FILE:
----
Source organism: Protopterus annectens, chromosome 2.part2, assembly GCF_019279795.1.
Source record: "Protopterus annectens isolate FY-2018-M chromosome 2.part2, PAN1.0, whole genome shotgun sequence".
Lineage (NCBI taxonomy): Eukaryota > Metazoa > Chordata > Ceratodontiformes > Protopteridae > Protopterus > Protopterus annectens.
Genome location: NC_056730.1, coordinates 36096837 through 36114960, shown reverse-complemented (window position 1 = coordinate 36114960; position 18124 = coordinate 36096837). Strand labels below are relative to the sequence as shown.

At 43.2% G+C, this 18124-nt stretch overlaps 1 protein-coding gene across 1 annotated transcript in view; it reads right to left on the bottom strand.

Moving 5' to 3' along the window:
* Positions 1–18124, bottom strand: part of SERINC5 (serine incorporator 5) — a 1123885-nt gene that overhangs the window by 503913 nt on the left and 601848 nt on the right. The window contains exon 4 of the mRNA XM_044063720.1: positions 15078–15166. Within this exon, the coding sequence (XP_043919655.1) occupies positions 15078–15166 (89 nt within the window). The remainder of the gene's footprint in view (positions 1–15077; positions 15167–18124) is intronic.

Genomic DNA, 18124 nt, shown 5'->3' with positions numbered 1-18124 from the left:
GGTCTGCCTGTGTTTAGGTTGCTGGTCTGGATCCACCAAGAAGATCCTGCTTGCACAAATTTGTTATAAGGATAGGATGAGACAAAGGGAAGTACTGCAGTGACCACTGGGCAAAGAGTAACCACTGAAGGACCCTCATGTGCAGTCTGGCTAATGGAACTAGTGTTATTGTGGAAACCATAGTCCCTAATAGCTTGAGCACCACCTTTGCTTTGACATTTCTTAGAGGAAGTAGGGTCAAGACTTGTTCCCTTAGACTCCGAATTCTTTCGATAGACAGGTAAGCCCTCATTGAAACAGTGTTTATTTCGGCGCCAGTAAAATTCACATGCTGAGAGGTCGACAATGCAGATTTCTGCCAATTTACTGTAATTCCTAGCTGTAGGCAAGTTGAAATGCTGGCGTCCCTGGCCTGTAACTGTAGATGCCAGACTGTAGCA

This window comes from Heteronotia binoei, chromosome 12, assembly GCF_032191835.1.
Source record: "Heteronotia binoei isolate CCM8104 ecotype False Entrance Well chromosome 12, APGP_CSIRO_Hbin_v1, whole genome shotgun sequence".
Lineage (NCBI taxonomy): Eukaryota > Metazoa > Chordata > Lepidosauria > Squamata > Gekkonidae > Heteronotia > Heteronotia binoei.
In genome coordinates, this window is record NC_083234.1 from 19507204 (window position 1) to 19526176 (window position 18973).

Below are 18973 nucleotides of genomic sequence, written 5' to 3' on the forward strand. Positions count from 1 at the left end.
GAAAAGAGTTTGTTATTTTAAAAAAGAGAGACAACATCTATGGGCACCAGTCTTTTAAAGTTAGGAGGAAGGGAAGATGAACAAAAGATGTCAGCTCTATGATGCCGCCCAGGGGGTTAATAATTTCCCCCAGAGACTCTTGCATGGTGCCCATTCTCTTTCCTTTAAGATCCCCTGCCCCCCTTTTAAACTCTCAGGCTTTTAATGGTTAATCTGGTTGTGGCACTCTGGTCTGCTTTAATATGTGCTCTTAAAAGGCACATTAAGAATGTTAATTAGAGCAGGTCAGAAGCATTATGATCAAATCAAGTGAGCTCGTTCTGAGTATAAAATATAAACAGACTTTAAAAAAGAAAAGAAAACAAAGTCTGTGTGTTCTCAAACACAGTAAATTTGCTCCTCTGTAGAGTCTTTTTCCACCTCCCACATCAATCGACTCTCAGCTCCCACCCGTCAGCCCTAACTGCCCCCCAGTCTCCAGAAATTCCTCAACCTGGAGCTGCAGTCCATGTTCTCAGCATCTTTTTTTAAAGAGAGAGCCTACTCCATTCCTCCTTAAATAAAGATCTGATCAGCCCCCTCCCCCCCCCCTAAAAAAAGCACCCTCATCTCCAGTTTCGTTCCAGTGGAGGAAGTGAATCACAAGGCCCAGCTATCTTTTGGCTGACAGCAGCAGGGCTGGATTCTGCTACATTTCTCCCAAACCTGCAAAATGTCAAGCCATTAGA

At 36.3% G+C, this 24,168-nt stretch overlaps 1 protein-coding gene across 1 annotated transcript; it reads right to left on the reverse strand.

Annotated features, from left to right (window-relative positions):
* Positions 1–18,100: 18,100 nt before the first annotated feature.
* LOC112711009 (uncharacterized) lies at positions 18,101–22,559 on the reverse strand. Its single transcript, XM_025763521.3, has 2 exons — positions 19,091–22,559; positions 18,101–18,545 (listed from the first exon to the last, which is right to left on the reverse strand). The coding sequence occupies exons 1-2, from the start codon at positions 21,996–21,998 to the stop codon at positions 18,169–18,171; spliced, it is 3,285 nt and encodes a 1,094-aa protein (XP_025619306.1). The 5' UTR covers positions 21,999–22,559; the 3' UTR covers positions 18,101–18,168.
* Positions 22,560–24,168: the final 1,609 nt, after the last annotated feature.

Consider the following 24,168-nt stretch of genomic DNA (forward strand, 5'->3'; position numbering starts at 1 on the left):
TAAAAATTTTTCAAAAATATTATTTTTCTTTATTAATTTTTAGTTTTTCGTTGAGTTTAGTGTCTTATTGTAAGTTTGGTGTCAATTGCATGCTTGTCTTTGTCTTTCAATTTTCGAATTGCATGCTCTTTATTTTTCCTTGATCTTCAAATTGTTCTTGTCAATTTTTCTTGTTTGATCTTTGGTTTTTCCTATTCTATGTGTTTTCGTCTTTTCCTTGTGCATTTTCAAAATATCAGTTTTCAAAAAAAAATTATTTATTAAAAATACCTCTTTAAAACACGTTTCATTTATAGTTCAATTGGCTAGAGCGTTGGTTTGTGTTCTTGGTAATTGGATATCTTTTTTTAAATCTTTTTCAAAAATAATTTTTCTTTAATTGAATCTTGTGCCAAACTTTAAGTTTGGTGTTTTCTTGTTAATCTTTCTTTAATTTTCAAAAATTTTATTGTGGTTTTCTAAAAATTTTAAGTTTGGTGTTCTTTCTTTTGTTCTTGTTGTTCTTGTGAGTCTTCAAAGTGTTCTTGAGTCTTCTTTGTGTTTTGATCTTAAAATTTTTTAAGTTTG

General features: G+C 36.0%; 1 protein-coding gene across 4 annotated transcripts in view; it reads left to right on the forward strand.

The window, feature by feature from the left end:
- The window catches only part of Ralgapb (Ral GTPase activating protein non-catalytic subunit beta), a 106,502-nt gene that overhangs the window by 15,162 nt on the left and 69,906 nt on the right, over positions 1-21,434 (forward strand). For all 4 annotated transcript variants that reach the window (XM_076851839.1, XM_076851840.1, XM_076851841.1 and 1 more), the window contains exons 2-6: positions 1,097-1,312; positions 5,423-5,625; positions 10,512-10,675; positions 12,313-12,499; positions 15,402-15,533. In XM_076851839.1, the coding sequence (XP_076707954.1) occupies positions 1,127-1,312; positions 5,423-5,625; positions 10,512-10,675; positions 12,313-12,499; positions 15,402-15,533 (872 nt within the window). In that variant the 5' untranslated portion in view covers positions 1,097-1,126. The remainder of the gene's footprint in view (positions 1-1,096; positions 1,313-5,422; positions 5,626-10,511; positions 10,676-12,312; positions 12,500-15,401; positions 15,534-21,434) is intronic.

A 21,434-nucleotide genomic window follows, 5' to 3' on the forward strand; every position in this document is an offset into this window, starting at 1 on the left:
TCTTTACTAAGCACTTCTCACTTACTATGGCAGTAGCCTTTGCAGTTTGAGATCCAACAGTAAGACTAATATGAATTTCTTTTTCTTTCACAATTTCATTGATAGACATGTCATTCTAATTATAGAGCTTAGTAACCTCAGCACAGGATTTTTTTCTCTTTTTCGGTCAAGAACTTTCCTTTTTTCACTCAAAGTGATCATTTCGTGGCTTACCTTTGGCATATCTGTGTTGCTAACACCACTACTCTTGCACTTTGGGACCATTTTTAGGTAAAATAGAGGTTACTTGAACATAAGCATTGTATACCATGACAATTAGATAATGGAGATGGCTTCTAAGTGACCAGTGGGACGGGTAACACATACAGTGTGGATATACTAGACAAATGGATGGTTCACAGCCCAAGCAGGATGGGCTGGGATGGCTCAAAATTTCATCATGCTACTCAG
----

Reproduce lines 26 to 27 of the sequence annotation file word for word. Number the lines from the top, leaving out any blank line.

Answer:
A 21,434-nucleotide genomic window follows, 5' to 3' on the forward strand; every position in this document is an offset into this window, starting at 1 on the left:
TCTTTACTAAGCACTTCTCACTTACTATGGCAGTAGCCTTTGCAGTTTGAGATCCAACAGTAAGACTAATATGAATTTCTTTTTCTTTCACAATTTCATTGATAGACATGTCATTCTAATTATAGAGCTTAGTAACCTCAGCACAGGATTTTTTTCTCTTTTTCGGTCAAGAACTTTCCTTTTTTCACTCAAAGTGATCATTTCGTGGCTTACCTTTGGCATATCTGTGTTGCTAACACCACTACTCTTGCACTTTGGGACCATTTTTAGGTAAAATAGAGGTTACTTGAACATAAGCATTGTATACCATGACAATTAGATAATGGAGATGGCTTCTAAGTGACCAGTGGGACGGGTAACACATACAGTGTGGATATACTAGACAAATGGATGGTTCACAGCCCAAGCAGGATGGGCTGGGATGGCTCAAAATTTCATCATGCTACTCAG